My advice to someone wanting to get into comics today is to find a friend or group that knows and loves quality comics (no, not just super-hero comics or just indie books but a good sampling of the best out there) and read some of theirs. Get advice and ideas. Whenever you find something you like trawl around to find what the people who like that also like or are talking about. Learn to pick out the gems from smaller publishers who don't have an entire line running promotion or a recent feature film (e.g. the wonderful Stray Bullets). Find some writers that you love and become obsessive for their new work (Warren Ellis has a great online presence and consequently a horde of highly devoted fans, Brian K. Vaughn has a good enough record that he comes pretty close to just pissing gold) but more importantly their older work and creator-owned work at smaller companies (e.g. Greg Rucka is not the man who writes Adventures of Superman, or even just the wonderful Gotham Central, he's the fucking genius who writes Queen & Country). Learn to follow collaboraters who might express a similar style (e.g. Rucka is definitely the man, but so is his Gotham Central co-creator Ed Brubaker whose wonderful, lauded, complex, nuanced super-powered spy noir Sleeper just finished, but barely had an audience for it's first year despite massive critical praise). But if you're too lazy for that here are some of my personal picks:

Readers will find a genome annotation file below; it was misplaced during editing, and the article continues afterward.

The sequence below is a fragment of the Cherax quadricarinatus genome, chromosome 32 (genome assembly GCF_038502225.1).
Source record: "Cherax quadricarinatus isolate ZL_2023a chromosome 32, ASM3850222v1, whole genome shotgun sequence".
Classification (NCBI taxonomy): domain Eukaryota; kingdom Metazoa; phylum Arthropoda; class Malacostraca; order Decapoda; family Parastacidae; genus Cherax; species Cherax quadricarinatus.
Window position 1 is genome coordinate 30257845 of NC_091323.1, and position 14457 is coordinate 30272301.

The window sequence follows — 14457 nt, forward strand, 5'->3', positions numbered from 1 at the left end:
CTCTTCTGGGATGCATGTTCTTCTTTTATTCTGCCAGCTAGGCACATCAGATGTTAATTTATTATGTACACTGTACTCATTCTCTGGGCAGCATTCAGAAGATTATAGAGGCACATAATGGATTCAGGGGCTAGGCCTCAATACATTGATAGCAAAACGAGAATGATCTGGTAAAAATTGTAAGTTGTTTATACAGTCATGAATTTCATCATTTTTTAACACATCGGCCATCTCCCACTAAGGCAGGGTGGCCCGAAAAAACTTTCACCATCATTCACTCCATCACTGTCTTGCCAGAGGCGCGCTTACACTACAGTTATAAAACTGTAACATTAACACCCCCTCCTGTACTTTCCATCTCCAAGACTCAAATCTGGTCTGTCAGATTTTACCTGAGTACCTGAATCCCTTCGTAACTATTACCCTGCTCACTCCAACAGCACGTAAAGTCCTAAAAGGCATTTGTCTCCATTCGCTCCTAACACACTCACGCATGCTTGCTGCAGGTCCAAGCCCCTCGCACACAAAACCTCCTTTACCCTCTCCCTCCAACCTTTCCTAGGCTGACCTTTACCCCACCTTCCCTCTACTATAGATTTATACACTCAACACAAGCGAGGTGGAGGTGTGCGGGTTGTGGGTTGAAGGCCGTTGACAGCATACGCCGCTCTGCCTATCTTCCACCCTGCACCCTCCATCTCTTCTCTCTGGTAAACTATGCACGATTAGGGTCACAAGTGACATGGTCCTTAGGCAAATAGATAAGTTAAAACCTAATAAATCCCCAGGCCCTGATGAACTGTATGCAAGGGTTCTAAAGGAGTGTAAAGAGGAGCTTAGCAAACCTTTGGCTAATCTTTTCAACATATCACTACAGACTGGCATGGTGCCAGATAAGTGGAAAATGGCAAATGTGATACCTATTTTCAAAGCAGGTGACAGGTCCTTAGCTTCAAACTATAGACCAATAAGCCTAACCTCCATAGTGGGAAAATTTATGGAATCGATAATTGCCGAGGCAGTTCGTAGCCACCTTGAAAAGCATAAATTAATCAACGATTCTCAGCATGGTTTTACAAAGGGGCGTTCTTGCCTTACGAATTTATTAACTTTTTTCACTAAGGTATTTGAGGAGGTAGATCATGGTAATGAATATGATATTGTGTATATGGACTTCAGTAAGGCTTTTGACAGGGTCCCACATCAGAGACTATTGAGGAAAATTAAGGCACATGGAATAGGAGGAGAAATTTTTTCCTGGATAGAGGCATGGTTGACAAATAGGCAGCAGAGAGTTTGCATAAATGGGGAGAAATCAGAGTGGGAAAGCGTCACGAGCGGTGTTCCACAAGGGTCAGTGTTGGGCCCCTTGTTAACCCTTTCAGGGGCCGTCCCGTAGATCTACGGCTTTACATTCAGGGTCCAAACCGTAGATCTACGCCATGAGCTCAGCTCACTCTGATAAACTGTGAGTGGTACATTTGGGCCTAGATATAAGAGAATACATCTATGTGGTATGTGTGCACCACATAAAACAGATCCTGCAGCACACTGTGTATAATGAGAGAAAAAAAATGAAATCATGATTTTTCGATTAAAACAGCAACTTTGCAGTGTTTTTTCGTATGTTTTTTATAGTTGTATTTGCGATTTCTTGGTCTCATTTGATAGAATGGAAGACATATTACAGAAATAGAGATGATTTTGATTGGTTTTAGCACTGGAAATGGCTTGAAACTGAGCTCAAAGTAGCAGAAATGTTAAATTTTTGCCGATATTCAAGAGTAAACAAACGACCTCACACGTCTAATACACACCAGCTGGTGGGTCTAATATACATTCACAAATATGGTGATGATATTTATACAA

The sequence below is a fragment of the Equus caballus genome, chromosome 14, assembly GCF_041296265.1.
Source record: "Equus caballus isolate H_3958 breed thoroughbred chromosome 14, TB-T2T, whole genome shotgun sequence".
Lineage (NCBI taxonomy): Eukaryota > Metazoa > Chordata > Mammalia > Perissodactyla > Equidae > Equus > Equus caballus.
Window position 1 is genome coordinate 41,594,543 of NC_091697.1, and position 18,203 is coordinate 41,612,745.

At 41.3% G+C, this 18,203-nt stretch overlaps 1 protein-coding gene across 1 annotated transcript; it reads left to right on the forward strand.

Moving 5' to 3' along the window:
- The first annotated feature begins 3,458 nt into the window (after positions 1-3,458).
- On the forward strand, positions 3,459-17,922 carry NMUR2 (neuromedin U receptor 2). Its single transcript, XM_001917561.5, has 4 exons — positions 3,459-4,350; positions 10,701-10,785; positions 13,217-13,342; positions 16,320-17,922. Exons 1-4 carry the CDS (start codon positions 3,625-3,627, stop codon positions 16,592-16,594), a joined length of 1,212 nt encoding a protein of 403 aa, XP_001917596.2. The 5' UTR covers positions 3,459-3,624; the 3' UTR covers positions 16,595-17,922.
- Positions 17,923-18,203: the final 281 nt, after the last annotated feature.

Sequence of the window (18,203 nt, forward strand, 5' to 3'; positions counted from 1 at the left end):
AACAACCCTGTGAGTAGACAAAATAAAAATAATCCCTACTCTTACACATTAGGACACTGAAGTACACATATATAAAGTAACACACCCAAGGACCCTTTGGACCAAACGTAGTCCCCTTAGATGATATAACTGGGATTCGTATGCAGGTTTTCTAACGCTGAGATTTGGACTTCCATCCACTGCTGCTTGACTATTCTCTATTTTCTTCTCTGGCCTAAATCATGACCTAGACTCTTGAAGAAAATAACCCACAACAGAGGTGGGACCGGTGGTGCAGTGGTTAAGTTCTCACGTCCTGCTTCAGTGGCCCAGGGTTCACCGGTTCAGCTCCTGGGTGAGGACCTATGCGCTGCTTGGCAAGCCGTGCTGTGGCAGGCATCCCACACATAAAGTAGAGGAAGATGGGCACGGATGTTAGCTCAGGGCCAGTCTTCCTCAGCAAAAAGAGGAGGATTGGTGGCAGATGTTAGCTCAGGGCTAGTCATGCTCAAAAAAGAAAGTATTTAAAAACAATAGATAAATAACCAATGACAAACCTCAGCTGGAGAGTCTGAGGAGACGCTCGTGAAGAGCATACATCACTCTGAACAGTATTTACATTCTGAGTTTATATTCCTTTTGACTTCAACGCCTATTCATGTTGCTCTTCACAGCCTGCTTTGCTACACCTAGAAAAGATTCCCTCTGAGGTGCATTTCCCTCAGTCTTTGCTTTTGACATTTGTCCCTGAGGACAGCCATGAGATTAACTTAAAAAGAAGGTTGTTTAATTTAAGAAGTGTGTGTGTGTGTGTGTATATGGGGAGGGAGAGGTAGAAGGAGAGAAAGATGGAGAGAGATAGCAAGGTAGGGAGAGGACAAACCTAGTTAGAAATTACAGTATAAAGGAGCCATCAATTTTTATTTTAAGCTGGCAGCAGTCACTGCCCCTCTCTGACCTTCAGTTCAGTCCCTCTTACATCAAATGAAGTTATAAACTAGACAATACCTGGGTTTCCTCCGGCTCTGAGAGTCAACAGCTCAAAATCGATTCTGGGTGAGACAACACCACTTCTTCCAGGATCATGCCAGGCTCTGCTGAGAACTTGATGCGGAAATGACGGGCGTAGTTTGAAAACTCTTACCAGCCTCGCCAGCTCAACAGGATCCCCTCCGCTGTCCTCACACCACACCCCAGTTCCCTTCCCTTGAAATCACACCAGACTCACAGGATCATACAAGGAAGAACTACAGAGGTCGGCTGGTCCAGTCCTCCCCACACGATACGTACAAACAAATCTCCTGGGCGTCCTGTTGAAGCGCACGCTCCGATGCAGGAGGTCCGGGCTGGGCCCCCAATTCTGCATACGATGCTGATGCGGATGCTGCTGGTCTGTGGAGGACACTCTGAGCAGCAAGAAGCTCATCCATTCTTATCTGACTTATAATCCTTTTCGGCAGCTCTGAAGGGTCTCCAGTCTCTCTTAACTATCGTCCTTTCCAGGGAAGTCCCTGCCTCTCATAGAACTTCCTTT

• 100 Bullets : Plenty of trades and a flow that reads very well in them. In essence it all starts off with an offer to someone who has been greviously wronged from the enigmatic Agent Graves who has an attache case containing airtight evidence of the guilty party, a 9mm pistol, 100 completely untraceable bullets and complete carte blance to do whatever you will. A limited series of 100 issues that is just over the half-way mark and going deeper into issues of just why he does this.
  • Fables : Classic fable and fairy tale characters have been forced out of their homelands and into our world where they secretly live among us. Wonderful writing and an engrossing continuing storyline have made this a top-notch title since it launched.